(I think it's great for other software too, but that's just my humble personal opinion.)

Reply Score: 5

RE[2]: GPL...
by elsewhere on Mon 8th Jan 2007 19:38 UTC in reply to "RE: GPL..."
elsewhere Member since:
2005-07-13

I hate to admit it. But perhaps Balmer was right, and GPL really *is* a cancer.


The GPL is a tool and like all tools needs to be used properly to be effective.

Despite it's shortcomings, GPL v2 has proven to be the most popular and, arguably, the most effective license for encouraging reciprocal development for OSS projects.

Yes, if people taint GPL projects with non-compatible code, there will be a problem but that is by design. It's up to developers to understand the licensing.

As for v3, it is incompatible with v2 by design so simply becomes a new licensing alternative. It's impact on current v2 projects will be minimal to non-existent; most of the core projects that would have the ability to impact that type of paradigm shift in licensing will either stay v2 (ie. the kernel) or will adopt v3 but still retain LGPL licensing (ie. the GNU projects) which minimizes the "viral" nature of a transition. So gcc switching to v3 doesn't force developers using gcc to produce v3 apps, and libc switching to v3 doesn't restrict it's useage to v3 apps, for instance. Developers will simply select v2 or v3 based on their objectives, much as they choose between GPL and BSD or alternatives today.

But dismissing the GPL because of it's intentional incompatibility with less restrictive licenses is a bit of an overreaction when it has proven so successful despite that. That restrictiveness is likely part of the attraction for the majority of devs that select it.

Reply Score: 5

RE[2]: GPL...
by garymax on Mon 8th Jan 2007 20:28 UTC in reply to "RE: GPL..."
garymax Member since:
2006-01-23

But at least Richard Stallman doesn't throw chairs...but then again. :-)

Reply Score: 2

RE[3]: GPL...
by sbergman27 on Mon 8th Jan 2007 20:41 UTC in reply to "RE[2]: GPL..."
sbergman27 Member since:
2005-07-24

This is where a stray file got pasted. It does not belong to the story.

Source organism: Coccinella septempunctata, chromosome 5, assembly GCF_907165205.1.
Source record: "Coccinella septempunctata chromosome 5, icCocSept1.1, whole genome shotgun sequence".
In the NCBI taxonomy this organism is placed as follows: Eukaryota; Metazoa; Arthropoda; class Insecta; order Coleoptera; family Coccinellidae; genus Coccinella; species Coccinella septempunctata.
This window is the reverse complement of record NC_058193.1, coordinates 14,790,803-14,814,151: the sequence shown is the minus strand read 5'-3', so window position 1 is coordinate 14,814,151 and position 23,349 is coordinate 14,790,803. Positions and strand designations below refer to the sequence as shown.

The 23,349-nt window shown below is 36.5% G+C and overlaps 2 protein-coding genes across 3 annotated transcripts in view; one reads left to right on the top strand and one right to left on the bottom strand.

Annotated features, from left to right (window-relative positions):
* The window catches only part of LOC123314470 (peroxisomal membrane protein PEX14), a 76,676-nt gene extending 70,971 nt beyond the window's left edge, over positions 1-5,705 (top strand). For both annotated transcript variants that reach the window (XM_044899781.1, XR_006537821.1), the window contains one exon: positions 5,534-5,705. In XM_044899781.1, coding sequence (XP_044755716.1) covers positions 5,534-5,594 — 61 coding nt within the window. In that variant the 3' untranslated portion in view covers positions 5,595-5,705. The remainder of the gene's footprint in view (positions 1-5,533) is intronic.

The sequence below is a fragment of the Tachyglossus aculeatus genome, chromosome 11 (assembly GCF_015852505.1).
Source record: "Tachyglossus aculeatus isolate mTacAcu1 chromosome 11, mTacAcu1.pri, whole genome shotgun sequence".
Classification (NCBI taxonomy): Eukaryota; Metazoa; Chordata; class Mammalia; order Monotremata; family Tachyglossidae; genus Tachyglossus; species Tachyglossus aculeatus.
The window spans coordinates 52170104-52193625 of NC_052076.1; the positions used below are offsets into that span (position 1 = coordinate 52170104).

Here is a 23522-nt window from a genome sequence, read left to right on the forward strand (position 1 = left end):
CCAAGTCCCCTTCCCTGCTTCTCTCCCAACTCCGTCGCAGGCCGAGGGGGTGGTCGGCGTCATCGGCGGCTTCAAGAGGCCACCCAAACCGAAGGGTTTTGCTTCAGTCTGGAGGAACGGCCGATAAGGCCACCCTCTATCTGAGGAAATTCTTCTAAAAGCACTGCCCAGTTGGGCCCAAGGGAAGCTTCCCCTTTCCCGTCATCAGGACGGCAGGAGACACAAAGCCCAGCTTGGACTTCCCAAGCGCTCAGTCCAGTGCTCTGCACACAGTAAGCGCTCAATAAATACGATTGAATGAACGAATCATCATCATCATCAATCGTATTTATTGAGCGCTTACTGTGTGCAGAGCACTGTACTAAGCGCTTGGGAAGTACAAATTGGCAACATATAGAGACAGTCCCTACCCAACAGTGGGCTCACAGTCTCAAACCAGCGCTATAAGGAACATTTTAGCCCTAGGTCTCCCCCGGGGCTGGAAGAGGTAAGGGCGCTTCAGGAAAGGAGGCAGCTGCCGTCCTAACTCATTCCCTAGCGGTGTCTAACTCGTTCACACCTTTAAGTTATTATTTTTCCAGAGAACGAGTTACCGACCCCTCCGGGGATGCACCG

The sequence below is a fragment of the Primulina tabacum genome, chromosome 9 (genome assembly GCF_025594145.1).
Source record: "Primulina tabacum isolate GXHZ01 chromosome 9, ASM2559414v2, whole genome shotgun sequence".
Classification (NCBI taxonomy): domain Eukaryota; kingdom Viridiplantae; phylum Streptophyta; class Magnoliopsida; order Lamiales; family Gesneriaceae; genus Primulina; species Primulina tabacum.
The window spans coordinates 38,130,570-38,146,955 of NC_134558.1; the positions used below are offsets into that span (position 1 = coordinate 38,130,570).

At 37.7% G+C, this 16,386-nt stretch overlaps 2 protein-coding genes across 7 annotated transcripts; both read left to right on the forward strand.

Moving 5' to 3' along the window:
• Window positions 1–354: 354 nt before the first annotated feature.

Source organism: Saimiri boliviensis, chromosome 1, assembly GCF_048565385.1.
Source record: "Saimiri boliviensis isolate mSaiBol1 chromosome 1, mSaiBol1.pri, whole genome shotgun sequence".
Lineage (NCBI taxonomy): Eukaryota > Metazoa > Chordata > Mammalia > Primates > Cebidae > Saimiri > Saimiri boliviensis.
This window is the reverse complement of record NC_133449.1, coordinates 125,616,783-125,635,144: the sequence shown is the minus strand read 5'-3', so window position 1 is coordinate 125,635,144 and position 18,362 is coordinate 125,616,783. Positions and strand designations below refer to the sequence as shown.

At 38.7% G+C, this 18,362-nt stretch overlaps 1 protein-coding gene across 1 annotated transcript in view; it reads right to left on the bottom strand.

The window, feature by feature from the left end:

"""But at least Richard Stallman doesn't throw chairs...but then again. :-)"""

If the greater community were somehow able to thwart Richard's ramrodding-through of his GPLv3, I suspect we'd see some Olympic Class chair throwing on his part.

Hey, I'd buy a ticket to watch. ;-)

Reply Score: 1

RE: GPL...
by cyclops on Mon 8th Jan 2007 19:22 UTC in reply to "GPL..."
cyclops Member since:
2006-03-12

"No other oss license is so restrictive and incompatible with other licenses".

restrictive for whom.

"GPL v3 makes things worse" GPL3 makes my life *less* *restrictive* that the point or have you not been keeping up. Seriously you should read about the license.

"Not even the FSF lawyers seem to fully understand the GPL, even v2."

I'm absolutely certain underlying premise to GPL is really simple...the only debate *ever* is how to get around it.

Edited 2007-01-08 19:33

Reply Score: 5

RE[2]: GPL...
by wargum on Mon 8th Jan 2007 20:08 UTC in reply to "RE: GPL..."
wargum Member since:
2006-12-15

"restrictive for whom."

Everybody, developers and users.

"GPL3 makes my life *less* *restrictive* that the point or have you not been keeping up. Seriously you should read about the license."

The GPL v3 doesn't give me the right to decide whether I want use DRM software or not. How is this not a ristriction? Gimme a break...

Reply Score: 1

RE[3]: GPL...
by ubit on Tue 9th Jan 2007 01:52 UTC in reply to "RE[2]: GPL..."
ubit Member since:
2006-09-08

"